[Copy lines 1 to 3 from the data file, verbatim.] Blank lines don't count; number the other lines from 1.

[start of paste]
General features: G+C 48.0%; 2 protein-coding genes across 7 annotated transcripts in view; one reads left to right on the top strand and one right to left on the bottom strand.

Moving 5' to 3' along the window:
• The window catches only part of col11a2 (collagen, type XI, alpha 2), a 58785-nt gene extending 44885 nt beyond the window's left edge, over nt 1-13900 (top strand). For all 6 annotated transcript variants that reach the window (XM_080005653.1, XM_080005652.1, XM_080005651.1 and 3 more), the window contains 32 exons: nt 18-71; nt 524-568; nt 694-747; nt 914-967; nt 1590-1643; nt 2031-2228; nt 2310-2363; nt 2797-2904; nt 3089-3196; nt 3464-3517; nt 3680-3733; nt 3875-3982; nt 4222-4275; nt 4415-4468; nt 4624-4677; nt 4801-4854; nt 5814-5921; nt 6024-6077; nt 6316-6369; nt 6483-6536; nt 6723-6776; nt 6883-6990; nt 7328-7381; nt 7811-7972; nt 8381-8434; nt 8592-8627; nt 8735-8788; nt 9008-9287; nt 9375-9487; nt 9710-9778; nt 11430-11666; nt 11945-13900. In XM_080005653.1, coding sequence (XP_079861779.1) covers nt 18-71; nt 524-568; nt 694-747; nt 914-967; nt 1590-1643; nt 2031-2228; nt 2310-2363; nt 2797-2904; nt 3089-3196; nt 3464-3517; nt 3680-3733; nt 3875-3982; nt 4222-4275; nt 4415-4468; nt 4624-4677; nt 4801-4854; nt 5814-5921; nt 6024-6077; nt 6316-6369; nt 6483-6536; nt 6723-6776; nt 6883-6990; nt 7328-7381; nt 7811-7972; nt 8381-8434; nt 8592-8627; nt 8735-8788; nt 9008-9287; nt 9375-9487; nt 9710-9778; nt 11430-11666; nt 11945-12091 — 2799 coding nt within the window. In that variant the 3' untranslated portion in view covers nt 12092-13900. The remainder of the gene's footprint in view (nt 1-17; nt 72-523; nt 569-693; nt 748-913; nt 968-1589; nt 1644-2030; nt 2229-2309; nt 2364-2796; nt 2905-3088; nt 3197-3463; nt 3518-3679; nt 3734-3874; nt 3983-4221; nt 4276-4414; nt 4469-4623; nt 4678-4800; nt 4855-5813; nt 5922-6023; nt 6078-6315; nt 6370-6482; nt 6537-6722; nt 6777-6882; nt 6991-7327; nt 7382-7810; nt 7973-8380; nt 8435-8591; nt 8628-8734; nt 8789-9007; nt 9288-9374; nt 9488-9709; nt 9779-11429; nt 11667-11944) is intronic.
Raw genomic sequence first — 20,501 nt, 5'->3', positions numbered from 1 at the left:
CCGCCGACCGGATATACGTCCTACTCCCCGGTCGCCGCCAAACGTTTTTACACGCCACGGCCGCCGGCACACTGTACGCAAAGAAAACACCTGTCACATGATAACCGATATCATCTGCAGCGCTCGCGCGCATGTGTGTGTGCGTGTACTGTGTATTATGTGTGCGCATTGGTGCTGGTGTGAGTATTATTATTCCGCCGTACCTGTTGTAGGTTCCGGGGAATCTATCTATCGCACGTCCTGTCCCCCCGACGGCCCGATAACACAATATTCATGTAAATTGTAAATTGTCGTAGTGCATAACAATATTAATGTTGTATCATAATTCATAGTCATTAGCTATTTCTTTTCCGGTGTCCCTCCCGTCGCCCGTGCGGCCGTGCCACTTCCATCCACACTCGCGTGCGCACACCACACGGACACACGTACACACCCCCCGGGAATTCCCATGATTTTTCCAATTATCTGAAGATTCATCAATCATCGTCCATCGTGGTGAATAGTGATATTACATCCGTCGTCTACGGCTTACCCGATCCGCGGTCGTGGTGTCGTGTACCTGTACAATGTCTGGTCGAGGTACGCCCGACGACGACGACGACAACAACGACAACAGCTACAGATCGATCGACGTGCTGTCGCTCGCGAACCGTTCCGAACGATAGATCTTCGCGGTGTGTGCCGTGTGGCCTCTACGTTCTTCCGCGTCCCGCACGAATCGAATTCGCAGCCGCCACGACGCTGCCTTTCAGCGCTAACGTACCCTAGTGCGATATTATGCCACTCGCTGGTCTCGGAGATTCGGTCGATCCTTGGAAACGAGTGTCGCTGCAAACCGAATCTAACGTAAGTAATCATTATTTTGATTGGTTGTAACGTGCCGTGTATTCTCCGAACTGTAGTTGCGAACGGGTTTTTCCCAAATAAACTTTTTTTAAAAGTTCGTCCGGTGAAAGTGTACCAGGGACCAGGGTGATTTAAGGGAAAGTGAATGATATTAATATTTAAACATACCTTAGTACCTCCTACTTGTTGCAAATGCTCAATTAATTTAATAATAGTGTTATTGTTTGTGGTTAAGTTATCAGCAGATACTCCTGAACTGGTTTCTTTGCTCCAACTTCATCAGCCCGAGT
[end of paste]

General features: G+C 48.0%; 2 protein-coding genes across 7 annotated transcripts in view; one reads left to right on the top strand and one right to left on the bottom strand.

Moving 5' to 3' along the window:
• The window catches only part of col11a2 (collagen, type XI, alpha 2), a 58785-nt gene extending 44885 nt beyond the window's left edge, over nt 1-13900 (top strand). For all 6 annotated transcript variants that reach the window (XM_080005653.1, XM_080005652.1, XM_080005651.1 and 3 more), the window contains 32 exons: nt 18-71; nt 524-568; nt 694-747; nt 914-967; nt 1590-1643; nt 2031-2228; nt 2310-2363; nt 2797-2904; nt 3089-3196; nt 3464-3517; nt 3680-3733; nt 3875-3982; nt 4222-4275; nt 4415-4468; nt 4624-4677; nt 4801-4854; nt 5814-5921; nt 6024-6077; nt 6316-6369; nt 6483-6536; nt 6723-6776; nt 6883-6990; nt 7328-7381; nt 7811-7972; nt 8381-8434; nt 8592-8627; nt 8735-8788; nt 9008-9287; nt 9375-9487; nt 9710-9778; nt 11430-11666; nt 11945-13900. In XM_080005653.1, coding sequence (XP_079861779.1) covers nt 18-71; nt 524-568; nt 694-747; nt 914-967; nt 1590-1643; nt 2031-2228; nt 2310-2363; nt 2797-2904; nt 3089-3196; nt 3464-3517; nt 3680-3733; nt 3875-3982; nt 4222-4275; nt 4415-4468; nt 4624-4677; nt 4801-4854; nt 5814-5921; nt 6024-6077; nt 6316-6369; nt 6483-6536; nt 6723-6776; nt 6883-6990; nt 7328-7381; nt 7811-7972; nt 8381-8434; nt 8592-8627; nt 8735-8788; nt 9008-9287; nt 9375-9487; nt 9710-9778; nt 11430-11666; nt 11945-12091 — 2799 coding nt within the window. In that variant the 3' untranslated portion in view covers nt 12092-13900. The remainder of the gene's footprint in view (nt 1-17; nt 72-523; nt 569-693; nt 748-913; nt 968-1589; nt 1644-2030; nt 2229-2309; nt 2364-2796; nt 2905-3088; nt 3197-3463; nt 3518-3679; nt 3734-3874; nt 3983-4221; nt 4276-4414; nt 4469-4623; nt 4678-4800; nt 4855-5813; nt 5922-6023; nt 6078-6315; nt 6370-6482; nt 6537-6722; nt 6777-6882; nt 6991-7327; nt 7382-7810; nt 7973-8380; nt 8435-8591; nt 8628-8734; nt 8789-9007; nt 9288-9374; nt 9488-9709; nt 9779-11429; nt 11667-11944) is intronic.